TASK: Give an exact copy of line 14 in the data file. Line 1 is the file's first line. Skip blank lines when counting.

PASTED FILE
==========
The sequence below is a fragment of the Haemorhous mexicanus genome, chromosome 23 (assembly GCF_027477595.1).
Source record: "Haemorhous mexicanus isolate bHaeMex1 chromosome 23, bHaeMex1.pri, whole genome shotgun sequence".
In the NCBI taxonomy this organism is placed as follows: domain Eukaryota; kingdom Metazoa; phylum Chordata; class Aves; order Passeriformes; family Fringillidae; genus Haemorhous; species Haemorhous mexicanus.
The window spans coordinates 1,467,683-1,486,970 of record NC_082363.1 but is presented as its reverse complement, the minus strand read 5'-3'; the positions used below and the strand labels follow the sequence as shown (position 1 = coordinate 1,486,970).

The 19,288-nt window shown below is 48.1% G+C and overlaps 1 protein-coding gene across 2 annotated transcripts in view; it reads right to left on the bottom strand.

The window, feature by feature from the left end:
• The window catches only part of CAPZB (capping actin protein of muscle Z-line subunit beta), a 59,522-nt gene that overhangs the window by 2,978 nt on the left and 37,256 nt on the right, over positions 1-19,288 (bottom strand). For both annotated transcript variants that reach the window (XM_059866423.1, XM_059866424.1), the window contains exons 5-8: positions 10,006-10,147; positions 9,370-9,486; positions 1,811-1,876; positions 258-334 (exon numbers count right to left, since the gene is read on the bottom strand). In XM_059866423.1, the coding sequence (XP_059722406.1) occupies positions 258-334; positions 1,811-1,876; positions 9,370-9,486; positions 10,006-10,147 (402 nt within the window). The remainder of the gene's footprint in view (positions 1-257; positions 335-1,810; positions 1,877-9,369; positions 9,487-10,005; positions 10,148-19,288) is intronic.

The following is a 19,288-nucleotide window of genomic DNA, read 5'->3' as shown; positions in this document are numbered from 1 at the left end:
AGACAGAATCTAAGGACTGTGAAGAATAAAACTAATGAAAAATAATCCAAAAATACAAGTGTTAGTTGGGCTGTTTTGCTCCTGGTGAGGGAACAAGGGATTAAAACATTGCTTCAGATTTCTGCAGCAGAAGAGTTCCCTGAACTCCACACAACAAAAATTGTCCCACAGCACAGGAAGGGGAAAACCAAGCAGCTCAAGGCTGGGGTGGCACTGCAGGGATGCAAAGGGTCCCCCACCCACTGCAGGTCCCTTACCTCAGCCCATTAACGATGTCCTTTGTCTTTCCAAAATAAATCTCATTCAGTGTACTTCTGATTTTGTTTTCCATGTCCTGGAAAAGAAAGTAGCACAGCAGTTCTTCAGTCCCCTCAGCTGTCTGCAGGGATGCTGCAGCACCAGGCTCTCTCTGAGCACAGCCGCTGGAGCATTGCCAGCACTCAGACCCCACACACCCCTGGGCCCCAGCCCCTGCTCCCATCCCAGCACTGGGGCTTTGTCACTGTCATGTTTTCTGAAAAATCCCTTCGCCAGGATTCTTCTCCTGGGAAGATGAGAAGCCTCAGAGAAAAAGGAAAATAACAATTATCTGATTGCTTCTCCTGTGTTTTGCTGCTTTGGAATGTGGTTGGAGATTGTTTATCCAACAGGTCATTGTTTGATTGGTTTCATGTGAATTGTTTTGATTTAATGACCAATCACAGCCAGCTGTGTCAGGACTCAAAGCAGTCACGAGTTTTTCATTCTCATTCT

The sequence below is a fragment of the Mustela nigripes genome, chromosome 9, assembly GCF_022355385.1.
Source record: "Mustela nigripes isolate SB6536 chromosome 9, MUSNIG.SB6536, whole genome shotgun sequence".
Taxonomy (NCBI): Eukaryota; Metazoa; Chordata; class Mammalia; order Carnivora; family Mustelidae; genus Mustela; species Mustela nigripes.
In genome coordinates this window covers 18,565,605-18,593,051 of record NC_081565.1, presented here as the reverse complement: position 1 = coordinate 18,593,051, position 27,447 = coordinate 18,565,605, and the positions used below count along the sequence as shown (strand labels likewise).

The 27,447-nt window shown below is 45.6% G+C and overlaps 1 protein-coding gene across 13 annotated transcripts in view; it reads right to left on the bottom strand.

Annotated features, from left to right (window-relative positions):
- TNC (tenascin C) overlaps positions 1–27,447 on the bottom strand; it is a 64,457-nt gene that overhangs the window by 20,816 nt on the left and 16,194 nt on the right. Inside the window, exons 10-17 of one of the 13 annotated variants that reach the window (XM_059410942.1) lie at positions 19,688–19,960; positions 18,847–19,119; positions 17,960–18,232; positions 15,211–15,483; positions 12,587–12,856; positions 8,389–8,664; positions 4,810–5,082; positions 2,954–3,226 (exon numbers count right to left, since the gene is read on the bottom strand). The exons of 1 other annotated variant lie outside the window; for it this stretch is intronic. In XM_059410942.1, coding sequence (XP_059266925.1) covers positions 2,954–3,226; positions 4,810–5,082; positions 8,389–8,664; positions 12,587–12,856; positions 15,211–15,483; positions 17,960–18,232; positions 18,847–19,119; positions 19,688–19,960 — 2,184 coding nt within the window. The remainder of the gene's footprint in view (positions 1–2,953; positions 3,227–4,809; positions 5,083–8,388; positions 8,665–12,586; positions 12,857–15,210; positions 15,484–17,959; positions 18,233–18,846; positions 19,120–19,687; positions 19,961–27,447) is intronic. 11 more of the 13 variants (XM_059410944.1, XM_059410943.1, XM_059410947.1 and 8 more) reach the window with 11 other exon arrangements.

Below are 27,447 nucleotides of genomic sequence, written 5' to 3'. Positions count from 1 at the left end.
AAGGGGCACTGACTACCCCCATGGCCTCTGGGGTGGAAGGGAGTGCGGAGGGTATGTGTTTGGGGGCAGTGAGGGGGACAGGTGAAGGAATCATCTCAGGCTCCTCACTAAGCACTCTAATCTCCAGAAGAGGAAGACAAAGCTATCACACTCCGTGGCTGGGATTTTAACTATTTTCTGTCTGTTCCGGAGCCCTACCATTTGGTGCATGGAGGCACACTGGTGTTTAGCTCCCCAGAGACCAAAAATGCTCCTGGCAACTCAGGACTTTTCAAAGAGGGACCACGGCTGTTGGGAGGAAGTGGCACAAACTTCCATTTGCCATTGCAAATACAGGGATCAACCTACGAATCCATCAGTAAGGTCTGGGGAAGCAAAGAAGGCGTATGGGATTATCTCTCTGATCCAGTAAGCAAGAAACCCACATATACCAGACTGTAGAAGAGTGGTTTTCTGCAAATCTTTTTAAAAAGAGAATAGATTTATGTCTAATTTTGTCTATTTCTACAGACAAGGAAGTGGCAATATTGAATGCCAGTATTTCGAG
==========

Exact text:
The 27,447-nt window shown below is 45.6% G+C and overlaps 1 protein-coding gene across 13 annotated transcripts in view; it reads right to left on the bottom strand.